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How Often Should You Replace Pillows?

Written by Tuck Staff

Replacing your pillow isn’t just about not being gross, although that should be motivation enough! Along with your mattress, your pillow plays an important role in maintaining proper spinal alignment while you sleep.

By regularly replacing your pillows, you get to keep on enjoying a restful night’s sleep, and avoid waking up with aches and pains.

Why is it so important to replace your pillow?

Every night as you sleep, your body sheds skin, hair, and body oil that your pillow absorbs. The buildup of these materials can cause your pillow to smell, although washing it regularly will prevent that (keep reading for pillow maintenance tips below).

Besides odor, over time these conditions will naturally attract dust mites to grow in your pillow. These tiny creatures add extra weight to your pillow and impair its ability to stay supportive long-term. Dust mites are not dangerous, but they feed on your skin and are simply unsettling to think about. But for people with allergies, dust mites can worsen their symptoms to the extent that they interfere with their sleep.

Even if you address the dust mite problem with regular washing, your pillow can’t last forever. Our heads are heavy, and bearing the weight of your head night after night will eventually wear your pillow out and cause it to flatten in spots.

Signs you should replace your pillow

You’ll know it’s time to replace your pillow if you notice any of the following:

  • There are noticeable lumps in the foam or filler materials
  • There are noticeable, permanent stains from body sweat and oil
  • You wake up with aches and pains, particularly in your neck or shoulders
  • You wake up tired (due to the above aches and pains interrupting your sleep)
  • You wake up with headaches or are developing tension headaches
  • You wake up sneezing from the dust mites
  • You constantly have to re fluff your pillow to get comfortable (feather pillows only)
  • If you fold your pillow in half, it stays that way instead of expanding back out (feather pillows only)

Sometimes you need to change your pillow for other reasons than old age. Other factors that can affect the longevity of your pillow include health conditions like allergies, or if you’ve recently changed sleeping positions.

For example, if you’ve switched from sleeping on your side to your back, you’ll need a new pillow with a different height. Different sleeping positions require different heights to keep the spine, neck, and head aligned.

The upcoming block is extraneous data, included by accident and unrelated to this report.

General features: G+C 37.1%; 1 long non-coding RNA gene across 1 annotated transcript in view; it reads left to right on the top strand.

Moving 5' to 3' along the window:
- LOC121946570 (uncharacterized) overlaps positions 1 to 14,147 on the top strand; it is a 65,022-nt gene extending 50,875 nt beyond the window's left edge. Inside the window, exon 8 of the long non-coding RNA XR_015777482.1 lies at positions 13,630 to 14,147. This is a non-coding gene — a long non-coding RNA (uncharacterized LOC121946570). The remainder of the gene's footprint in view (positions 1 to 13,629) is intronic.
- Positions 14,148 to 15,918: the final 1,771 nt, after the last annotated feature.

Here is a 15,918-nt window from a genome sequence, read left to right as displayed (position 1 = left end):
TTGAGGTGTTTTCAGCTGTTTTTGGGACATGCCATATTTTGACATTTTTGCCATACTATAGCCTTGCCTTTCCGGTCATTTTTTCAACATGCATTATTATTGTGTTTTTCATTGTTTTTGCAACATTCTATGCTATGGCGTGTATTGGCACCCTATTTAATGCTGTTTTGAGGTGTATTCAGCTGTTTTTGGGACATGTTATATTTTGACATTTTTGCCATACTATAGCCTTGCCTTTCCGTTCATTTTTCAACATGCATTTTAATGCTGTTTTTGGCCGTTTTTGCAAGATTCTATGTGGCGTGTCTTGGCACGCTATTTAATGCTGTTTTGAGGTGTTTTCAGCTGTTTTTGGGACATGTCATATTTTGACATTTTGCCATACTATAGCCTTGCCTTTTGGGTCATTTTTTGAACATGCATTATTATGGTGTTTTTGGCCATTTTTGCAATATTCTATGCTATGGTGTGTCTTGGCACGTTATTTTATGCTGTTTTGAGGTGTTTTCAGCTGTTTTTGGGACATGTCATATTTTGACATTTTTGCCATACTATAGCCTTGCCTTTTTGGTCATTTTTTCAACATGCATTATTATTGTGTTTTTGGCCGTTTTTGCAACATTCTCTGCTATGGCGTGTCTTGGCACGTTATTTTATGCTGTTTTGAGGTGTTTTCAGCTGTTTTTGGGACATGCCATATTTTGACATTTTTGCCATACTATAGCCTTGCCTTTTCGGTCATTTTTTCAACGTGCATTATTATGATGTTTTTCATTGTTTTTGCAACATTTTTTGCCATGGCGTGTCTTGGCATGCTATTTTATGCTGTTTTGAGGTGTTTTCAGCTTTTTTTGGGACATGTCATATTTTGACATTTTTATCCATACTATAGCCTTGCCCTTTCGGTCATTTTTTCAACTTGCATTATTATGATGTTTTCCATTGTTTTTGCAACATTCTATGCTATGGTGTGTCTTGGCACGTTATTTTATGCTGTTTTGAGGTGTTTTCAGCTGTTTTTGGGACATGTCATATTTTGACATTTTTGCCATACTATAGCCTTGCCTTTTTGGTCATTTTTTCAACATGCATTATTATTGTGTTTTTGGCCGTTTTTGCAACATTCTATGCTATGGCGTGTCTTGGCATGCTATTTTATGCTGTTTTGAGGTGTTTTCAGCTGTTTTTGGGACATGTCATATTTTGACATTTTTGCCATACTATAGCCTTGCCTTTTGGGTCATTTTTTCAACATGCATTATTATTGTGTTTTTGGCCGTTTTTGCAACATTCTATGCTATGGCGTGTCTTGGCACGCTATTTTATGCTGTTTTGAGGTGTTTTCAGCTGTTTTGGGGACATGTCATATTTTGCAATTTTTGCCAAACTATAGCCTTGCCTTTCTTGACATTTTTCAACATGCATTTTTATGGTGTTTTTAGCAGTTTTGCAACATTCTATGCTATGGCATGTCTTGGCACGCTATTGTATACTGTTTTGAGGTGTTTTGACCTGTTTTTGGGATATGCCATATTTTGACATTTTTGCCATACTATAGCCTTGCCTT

If you have allergies, you’ll need to replace your pillow more regularly than the suggested lifespans below, simply because you’re more sensitive to dust mites.

When should you replace your pillow?

The rule of thumb is to replace your pillow every 1 to 2 years. Certain types of pillows last longer than others, due to the quality and construction of their materials.  

Below we’ve listed the average lifespans for different pillow types, organized from most to least durable:

Type of pillow Lifespan
Latex 3-4 years
Buckwheat 3 years
Feather 18-36 months
Memory foam 18-36 months
Down 2+ years
Synthetic down/down alternative 18-24 months
Polyester 6-24 months

How to maintain your pillow

In order to ensure you reach your pillow’s maximum lifetime, you need to maintain it by using a pillow cover and cleaning it regularly.

Washing your pillow

Always check your pillow’s label to see whether it is machine washable. However, typically only pillows with down or synthetic down fillers are washable. Others you may have to dry clean or spot clean.

If your pillow is indeed washable, wash it every 6 months on the hot water setting. Use mild liquid detergent, and wash two pillows at once so the washing machine cleans them equally. Run your washer a second time on the rinse cycle without detergent.

Then, dry your pillow on the air only or low-heat setting, and keep drying until it is fully dry without any moist or damp clumps inside (which leave room for mold to grow).

If your pillow has feathers or shredded material for filler, fluff it daily to help it maintain its shape.

Pillow covers

Always use a pillow cover in addition to your pillowcase. A pillow protector with a zipper is ideal for enclosing your pillow, before you put on the pillow case. The extra buffer helps prevent some of that excess skin and body oil from getting absorbed by the pillow and attracting dust mites.

Using a protective case is so effective it can double your pillow’s lifespan. Wash the cover every 3 to 4 weeks.

Additional resources

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